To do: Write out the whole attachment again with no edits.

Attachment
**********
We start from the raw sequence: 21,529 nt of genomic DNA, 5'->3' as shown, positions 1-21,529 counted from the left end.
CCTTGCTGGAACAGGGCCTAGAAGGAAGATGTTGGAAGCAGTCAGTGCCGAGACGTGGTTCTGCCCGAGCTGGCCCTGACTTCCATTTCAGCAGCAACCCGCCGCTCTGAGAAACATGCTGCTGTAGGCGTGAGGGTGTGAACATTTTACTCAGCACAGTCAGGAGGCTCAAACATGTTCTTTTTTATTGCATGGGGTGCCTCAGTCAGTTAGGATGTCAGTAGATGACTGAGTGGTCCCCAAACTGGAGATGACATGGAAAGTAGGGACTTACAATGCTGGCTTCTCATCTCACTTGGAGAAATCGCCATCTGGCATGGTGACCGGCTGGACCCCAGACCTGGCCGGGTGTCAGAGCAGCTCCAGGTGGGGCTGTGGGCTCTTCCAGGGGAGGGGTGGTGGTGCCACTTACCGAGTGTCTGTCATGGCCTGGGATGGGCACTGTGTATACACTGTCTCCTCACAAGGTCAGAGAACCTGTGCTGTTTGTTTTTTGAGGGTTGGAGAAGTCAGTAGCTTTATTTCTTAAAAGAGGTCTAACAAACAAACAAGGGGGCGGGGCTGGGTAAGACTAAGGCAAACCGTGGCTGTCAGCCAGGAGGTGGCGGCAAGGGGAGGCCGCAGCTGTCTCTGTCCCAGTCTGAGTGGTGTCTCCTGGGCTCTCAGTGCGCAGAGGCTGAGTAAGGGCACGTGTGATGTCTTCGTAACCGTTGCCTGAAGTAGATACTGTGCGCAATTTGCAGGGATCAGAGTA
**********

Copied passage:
We start from the raw sequence: 21,529 nt of genomic DNA, 5'->3' as shown, positions 1-21,529 counted from the left end.
CCTTGCTGGAACAGGGCCTAGAAGGAAGATGTTGGAAGCAGTCAGTGCCGAGACGTGGTTCTGCCCGAGCTGGCCCTGACTTCCATTTCAGCAGCAACCCGCCGCTCTGAGAAACATGCTGCTGTAGGCGTGAGGGTGTGAACATTTTACTCAGCACAGTCAGGAGGCTCAAACATGTTCTTTTTTATTGCATGGGGTGCCTCAGTCAGTTAGGATGTCAGTAGATGACTGAGTGGTCCCCAAACTGGAGATGACATGGAAAGTAGGGACTTACAATGCTGGCTTCTCATCTCACTTGGAGAAATCGCCATCTGGCATGGTGACCGGCTGGACCCCAGACCTGGCCGGGTGTCAGAGCAGCTCCAGGTGGGGCTGTGGGCTCTTCCAGGGGAGGGGTGGTGGTGCCACTTACCGAGTGTCTGTCATGGCCTGGGATGGGCACTGTGTATACACTGTCTCCTCACAAGGTCAGAGAACCTGTGCTGTTTGTTTTTTGAGGGTTGGAGAAGTCAGTAGCTTTATTTCTTAAAAGAGGTCTAACAAACAAACAAGGGGGCGGGGCTGGGTAAGACTAAGGCAAACCGTGGCTGTCAGCCAGGAGGTGGCGGCAAGGGGAGGCCGCAGCTGTCTCTGTCCCAGTCTGAGTGGTGTCTCCTGGGCTCTCAGTGCGCAGAGGCTGAGTAAGGGCACGTGTGATGTCTTCGTAACCGTTGCCTGAAGTAGATACTGTGCGCAATTTGCAGGGATCAGAGTA